AIDS - The History of the AIDS Epidemic Discrimination and...

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The History of the AIDS Epidemic Discrimination and ethnicity Rachel Kiddell-Monroe, McGill INTD 200 19 October 2010
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History 1884 – 1924: HIV probably transfers to humans in Africa 1959 Scientists isolate what is believed to be the earliest known case of AIDS. The discovery suggests that the multitude of global AIDS viruses all shared a common African ancestor within the past 40 to 50 years. Probably enters Haiti in 1966 Enters US around 1970 African doctors see wasting and opportunistic infections on the rise while western scientists remain ignorant of growing epidemic 1978 Gay men in the US and Sweden, and heterosexuals in Tanzania and Haiti, begin showing signs of what later will be known as AIDS
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1980-81 1981 – AIDS detected in California and New York amongst gay men and drug users Of 26 AIDS cases, eight died within 24 months of diagnosis. 1980 Deaths in US 31 1981 Deaths in US 234
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1982 1982 – CDC links new disease to blood and use term AIDS for first time AIDS reported in Europe and among Haitian men in US. CDC warns blood banks of possible problem with blood supply Deaths in US: 856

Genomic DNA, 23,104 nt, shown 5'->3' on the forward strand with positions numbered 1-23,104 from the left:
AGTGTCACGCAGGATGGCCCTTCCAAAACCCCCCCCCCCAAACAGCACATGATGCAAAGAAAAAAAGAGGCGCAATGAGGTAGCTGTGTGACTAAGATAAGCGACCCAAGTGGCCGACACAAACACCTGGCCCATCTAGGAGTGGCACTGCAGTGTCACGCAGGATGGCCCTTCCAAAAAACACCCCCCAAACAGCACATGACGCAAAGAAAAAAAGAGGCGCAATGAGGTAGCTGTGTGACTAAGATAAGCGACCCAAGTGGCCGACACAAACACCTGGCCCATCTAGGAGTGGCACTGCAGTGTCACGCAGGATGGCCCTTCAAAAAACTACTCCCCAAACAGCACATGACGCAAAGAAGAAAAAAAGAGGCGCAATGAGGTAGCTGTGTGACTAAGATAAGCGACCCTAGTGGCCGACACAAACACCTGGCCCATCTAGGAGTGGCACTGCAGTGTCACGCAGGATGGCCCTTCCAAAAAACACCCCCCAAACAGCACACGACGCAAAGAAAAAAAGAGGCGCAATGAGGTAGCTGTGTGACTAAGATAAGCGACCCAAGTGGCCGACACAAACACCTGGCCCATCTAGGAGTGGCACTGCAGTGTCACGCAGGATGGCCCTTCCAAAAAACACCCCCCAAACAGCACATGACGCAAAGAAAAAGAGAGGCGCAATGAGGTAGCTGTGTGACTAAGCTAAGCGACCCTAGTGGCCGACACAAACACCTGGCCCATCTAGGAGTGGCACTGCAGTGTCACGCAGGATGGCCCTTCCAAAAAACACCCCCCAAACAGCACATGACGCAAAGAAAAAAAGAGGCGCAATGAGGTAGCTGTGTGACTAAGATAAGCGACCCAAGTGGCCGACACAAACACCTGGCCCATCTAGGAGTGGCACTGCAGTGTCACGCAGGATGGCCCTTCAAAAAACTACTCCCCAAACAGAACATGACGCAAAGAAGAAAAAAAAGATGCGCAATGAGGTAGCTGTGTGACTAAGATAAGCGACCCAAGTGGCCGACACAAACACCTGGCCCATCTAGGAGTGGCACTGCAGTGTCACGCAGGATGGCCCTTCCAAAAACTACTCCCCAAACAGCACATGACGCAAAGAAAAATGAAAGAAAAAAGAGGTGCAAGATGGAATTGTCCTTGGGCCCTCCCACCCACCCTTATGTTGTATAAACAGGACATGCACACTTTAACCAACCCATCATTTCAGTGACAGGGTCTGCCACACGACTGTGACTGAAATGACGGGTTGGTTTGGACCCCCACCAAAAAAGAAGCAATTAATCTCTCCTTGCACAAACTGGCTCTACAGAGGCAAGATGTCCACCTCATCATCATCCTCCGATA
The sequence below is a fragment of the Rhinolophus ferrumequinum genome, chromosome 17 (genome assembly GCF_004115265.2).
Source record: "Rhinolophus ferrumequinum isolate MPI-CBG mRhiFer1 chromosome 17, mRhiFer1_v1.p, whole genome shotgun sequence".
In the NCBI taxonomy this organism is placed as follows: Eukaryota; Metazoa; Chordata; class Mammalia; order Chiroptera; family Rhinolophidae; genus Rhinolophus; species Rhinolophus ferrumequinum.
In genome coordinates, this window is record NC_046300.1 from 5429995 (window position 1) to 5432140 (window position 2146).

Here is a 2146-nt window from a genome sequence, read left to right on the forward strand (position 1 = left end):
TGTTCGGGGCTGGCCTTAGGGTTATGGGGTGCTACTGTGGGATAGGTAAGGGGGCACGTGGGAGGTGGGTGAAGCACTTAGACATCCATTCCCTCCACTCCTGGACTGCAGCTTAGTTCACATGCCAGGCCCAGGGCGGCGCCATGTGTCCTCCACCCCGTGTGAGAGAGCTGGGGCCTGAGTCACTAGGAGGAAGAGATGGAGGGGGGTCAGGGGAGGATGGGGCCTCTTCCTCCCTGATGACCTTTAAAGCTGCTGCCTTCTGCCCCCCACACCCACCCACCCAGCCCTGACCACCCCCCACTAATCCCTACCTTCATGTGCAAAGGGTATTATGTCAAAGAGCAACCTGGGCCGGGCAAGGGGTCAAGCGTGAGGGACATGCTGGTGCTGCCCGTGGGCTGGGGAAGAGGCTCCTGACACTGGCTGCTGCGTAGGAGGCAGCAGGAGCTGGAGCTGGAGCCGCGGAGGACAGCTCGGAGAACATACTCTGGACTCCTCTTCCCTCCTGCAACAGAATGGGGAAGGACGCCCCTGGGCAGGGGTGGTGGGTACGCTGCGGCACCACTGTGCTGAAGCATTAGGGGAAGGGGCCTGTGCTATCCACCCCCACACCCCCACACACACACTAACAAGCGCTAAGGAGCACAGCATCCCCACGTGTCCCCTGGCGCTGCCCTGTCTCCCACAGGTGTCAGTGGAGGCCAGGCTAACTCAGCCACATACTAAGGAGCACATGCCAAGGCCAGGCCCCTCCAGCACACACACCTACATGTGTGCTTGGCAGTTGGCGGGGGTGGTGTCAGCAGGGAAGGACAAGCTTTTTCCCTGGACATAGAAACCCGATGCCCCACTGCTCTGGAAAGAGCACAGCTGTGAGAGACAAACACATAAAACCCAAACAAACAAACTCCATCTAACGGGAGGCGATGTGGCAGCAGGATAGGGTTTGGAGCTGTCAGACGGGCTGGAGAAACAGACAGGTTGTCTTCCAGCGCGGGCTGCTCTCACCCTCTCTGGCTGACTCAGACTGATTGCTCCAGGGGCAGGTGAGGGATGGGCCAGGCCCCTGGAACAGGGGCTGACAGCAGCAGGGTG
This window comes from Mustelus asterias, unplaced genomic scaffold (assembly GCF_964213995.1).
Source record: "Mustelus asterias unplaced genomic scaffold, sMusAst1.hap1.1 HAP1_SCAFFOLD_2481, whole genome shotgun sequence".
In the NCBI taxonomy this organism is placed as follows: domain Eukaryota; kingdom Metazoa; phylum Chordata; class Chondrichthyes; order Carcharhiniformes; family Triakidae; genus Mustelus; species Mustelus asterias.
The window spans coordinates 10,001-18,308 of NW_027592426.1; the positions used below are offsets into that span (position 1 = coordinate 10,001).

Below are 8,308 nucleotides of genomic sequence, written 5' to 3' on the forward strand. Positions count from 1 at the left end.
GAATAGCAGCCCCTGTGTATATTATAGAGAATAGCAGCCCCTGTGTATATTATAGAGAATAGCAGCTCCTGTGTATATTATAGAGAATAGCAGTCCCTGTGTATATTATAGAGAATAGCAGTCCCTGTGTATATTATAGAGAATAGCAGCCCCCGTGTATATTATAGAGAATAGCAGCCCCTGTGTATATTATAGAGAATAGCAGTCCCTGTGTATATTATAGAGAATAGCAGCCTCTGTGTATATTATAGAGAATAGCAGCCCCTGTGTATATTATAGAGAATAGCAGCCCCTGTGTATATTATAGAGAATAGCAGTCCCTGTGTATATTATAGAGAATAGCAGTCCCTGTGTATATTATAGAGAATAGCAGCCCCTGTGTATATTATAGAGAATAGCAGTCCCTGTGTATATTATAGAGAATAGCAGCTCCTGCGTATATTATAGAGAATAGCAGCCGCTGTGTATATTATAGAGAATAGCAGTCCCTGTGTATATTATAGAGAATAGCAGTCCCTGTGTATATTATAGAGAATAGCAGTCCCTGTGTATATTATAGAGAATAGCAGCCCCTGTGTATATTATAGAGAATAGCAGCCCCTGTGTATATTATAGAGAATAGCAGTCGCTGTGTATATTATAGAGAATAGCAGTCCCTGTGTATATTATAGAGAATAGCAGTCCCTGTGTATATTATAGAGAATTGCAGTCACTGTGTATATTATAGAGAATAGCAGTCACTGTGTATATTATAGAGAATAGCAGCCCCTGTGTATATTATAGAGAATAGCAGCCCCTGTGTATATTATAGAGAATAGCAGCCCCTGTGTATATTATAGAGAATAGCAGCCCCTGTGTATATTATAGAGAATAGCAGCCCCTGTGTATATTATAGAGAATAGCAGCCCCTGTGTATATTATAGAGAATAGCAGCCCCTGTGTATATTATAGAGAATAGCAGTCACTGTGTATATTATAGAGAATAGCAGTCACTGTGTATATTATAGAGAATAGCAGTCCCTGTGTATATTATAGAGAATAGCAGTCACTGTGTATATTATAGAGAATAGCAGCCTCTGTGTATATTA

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Presidential awareness in US 1982: THE WHITE HOUSE, Office of the Press Secretary, PRESS BRIEFING BY LARRY SPEAKES, October 15, 1982, The Briefing Room. Q: Larry, does the President [Reagan] have any reaction to the announcement - the Centers for Disease Control in Atlanta, that AIDS is now an epidemic and have over 600 cases? MR. SPEAKES: What's AIDS? Q: Over a third of them have died. It's known as "gay plague." (Laughter.) No, it is. I mean it's a pretty serious thing that one in every three people that get this have died. And I wondered if the President is aware of it? MR. SPEAKES: I don't have it. Do you? (Laughter.)
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AIDS - The History of the AIDS Epidemic Discrimination and...

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